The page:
“I learned during the pandemic that it is important for teachers to know how to make asynchronous modules,” adds Plaster. Hopefully we will not see full-time virtual teaching in our future, but this time has shown us that occasional virtual teaching is a possibility for snow days or teacher professional development days.”
Teaching remotely certainly has its advantages for aspiring teachers hoping to gain valuable experience, but it does come with its challenges.
Amanda Hardman, of Massillon, a senior education student majoring in middle-level education and aspiring intervention specialist, has been completing her student teaching assignment at Massillon Junior High School. She student-teaches mostly in-person with the exception of a few weeks when her class moves to remote learning.
“I think teaching virtually allows for some opportunities to try new things that I would not have tried if I was in person,” says Hardman, who teaches science and math. “I have virtual stickers and memes I use to encourage students to show up for online class sessions and finish their work. When we are online, I have my students for a ‘study hall.’ Instead of all of us sitting in silence I play lo-fi hip hop music and other music to show them good study habits.”
During in-person teaching, Hardman still incorporates elements of fun, such as wearing a basket on her head so students can attempt to score a basket like in basketball if they correctly answer a math problem.
“Would I want the school to be all-virtual next year? Absolutely not. I don’t think it’s good for this age group because it is asking far too much self-regulation from them.”
Middle-level education major Raleigh Thornton, of Dayton, says when he is doing student teaching in a support role as an intervention specialist with another student teacher, it’s sometimes to a blank screen.
“The students show up for class, but they know they aren’t required to turn on their video cameras, so it’s quite literally my colleague talking to a black screen,” says Thornton. “The majority of my experience has been face-to-face, which I rotate with a group of students through every period except specials and lunch. Some students are more absent this year than they usually would be, in some cases not showing up at all.”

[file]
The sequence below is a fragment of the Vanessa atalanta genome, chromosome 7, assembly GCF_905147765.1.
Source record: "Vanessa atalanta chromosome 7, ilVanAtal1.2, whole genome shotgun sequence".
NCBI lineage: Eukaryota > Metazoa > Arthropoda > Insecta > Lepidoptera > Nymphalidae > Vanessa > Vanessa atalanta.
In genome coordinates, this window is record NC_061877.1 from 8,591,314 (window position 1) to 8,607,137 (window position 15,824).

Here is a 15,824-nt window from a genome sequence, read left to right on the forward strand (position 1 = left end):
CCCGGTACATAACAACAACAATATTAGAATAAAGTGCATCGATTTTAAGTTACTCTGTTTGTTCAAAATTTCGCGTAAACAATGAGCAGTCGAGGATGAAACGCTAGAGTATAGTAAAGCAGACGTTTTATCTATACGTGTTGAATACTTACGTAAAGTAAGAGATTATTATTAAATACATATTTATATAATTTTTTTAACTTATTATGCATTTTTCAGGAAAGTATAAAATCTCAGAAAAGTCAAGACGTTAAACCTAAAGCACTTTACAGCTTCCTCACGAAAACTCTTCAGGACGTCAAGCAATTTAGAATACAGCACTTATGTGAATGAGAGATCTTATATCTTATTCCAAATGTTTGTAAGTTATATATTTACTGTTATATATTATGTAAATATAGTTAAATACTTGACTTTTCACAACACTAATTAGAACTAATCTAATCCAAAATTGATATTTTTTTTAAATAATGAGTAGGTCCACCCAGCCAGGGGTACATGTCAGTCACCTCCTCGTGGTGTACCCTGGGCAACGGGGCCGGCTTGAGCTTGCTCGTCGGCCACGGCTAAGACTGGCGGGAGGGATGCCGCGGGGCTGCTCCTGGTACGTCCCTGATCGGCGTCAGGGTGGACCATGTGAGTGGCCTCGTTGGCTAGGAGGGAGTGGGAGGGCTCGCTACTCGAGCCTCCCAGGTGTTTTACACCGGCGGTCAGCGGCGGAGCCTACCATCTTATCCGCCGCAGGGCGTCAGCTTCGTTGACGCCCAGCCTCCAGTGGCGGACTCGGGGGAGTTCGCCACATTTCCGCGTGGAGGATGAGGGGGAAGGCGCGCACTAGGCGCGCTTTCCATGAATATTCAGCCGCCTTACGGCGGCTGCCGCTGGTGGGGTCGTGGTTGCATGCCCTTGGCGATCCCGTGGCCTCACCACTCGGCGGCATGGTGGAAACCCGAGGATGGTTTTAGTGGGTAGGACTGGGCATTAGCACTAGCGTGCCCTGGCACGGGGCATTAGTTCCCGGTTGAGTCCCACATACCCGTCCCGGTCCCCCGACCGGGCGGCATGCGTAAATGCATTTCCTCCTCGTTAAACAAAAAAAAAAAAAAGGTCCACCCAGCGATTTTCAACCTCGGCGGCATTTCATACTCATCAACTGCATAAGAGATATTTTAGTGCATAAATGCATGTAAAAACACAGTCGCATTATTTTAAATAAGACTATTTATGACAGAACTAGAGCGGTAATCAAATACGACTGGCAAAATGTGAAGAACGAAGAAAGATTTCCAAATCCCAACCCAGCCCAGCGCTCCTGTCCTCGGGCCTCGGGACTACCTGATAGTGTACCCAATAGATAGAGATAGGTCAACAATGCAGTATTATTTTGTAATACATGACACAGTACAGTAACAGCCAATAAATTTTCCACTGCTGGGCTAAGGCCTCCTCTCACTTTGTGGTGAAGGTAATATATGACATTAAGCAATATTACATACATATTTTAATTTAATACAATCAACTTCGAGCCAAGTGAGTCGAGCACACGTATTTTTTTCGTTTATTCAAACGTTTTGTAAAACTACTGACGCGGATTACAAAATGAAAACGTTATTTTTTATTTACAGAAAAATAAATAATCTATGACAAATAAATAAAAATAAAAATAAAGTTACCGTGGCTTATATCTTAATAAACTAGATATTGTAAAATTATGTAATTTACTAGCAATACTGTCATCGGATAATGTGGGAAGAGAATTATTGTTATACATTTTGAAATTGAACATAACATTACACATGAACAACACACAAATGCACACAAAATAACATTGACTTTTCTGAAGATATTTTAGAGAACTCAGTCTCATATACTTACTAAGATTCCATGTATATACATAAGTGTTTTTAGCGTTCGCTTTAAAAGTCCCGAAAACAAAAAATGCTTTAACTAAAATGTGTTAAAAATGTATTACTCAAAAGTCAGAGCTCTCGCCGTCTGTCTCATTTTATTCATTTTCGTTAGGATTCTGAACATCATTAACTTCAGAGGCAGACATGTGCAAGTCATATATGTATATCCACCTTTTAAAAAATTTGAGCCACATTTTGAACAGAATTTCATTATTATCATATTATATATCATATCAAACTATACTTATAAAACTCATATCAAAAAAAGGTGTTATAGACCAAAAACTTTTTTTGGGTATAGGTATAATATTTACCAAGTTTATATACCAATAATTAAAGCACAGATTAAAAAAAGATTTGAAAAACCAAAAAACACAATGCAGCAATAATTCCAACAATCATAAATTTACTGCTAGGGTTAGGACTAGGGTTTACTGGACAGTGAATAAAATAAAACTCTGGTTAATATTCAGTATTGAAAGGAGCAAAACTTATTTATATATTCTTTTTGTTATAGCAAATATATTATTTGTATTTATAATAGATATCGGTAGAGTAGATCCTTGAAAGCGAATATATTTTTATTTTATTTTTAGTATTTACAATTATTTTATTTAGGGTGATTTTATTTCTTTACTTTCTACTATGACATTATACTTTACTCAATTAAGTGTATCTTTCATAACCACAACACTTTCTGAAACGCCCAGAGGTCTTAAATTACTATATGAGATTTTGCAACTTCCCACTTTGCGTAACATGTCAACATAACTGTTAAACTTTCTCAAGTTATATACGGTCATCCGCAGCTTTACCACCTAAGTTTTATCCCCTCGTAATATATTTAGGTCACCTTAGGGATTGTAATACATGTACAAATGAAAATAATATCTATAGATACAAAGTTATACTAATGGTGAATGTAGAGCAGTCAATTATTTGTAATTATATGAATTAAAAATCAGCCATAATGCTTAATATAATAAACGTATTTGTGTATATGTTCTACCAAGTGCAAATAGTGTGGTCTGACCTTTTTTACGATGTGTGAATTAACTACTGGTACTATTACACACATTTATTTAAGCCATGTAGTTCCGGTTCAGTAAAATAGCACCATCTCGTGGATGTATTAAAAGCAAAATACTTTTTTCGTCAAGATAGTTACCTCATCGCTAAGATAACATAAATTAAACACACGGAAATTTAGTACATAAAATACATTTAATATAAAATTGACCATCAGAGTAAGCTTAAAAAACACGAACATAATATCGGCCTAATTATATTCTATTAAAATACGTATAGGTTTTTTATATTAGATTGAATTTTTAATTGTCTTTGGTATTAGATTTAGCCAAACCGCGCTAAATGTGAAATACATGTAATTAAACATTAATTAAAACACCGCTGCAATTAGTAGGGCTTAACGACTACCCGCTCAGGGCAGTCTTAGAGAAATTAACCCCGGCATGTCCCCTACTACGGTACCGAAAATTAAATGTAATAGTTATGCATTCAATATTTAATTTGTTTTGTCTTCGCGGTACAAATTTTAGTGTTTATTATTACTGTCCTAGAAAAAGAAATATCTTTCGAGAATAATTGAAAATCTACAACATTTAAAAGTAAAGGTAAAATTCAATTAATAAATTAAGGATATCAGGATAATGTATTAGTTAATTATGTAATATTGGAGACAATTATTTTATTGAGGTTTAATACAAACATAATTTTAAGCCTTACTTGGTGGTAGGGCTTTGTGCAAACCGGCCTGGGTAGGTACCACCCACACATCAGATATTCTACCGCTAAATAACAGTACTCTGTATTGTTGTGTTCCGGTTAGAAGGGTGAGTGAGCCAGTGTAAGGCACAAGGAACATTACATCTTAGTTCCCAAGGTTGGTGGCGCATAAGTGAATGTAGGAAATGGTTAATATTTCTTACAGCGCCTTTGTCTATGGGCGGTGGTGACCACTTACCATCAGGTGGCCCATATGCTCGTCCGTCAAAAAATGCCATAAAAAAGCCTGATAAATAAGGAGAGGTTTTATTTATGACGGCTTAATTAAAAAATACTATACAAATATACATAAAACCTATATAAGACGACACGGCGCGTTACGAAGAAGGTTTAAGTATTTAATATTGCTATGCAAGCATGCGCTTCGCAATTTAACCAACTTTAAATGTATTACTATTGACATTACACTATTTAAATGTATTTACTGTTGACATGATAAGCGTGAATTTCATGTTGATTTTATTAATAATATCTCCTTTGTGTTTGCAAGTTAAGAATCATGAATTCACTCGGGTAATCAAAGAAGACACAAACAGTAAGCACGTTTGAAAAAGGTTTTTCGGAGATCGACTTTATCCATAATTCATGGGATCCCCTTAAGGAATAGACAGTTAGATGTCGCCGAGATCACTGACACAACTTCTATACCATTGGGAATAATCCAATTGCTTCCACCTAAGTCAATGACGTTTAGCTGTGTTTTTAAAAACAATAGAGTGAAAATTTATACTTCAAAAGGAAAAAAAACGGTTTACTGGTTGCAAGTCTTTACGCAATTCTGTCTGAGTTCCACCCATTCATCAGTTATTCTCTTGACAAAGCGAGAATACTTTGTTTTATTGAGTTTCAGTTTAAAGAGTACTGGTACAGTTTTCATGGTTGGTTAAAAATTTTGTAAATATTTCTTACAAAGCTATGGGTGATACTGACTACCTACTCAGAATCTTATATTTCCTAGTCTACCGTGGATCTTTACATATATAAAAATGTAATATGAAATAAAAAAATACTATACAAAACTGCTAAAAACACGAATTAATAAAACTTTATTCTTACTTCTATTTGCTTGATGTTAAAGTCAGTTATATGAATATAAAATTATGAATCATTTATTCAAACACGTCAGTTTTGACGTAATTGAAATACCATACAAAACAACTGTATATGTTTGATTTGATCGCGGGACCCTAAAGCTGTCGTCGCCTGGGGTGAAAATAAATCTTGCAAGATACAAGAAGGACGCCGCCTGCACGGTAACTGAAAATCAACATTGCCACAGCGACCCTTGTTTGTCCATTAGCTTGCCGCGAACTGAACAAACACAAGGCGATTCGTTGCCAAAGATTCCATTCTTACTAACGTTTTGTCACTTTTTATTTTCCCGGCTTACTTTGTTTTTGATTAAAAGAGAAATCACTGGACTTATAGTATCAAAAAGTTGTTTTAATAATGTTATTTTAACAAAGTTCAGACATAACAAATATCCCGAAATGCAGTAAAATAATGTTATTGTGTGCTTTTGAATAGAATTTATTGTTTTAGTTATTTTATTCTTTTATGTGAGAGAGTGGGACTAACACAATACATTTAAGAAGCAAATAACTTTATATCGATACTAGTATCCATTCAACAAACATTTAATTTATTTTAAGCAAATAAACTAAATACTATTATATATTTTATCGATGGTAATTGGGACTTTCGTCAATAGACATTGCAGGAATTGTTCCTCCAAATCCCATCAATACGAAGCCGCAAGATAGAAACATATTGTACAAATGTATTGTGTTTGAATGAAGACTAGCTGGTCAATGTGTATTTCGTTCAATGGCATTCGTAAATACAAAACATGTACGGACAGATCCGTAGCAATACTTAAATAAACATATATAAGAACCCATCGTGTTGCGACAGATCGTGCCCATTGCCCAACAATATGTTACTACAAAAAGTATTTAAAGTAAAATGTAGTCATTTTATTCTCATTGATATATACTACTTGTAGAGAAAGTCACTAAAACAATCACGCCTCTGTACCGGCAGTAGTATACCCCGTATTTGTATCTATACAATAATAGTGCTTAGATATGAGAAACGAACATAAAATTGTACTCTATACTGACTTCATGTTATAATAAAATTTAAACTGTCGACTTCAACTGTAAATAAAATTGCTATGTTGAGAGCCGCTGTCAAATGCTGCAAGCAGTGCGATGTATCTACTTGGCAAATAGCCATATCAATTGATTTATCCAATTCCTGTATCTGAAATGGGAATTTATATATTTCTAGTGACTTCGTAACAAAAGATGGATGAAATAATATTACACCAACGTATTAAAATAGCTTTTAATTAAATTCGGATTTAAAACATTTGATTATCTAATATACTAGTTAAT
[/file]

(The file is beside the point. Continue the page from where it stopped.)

Even during the disruption that the pandemic caused, UA education students were prepared to take on any challenges that came their way.
“The pandemic has definitely opened my eyes to the challenges that students face when it comes to their home lives and resources available,” says Hardman. “Oddly enough, I have found that I enjoy teaching online as well as in person. I also love the creative outlet that education gives me. I love being able to be creative and silly, while being a good role model for kids. I wanted to catch them early to try and curve some of that math anxiety and let them know everyone can do math.”
Thornton says the pandemic hasn’t had any effect on his decision to become an educator. He became interested in pursuing an education degree after a positive experience with a mentor he had in sixth grade who eventually became the principal of the high school he graduated from.
“Originally, I was a social work major,” Thornton says, “but I realized that, with my network being largely in the education industry, I would be at an advantage by pursuing a career in education.”
“I have really enjoyed my experience,” adds Moore. “Although difficult, it has been a great experience and I feel very lucky to have my experience in person, since some students have never even been into their actual building or have never met their students, besides on an online platform. I have always loved school and as I got older, I developed a passion for students and helping them learn and I’m excited to continue to get to know my students this year and as my career progresses.”
Media contact: Alex Knisely, 330-972-6477 or email@example.com.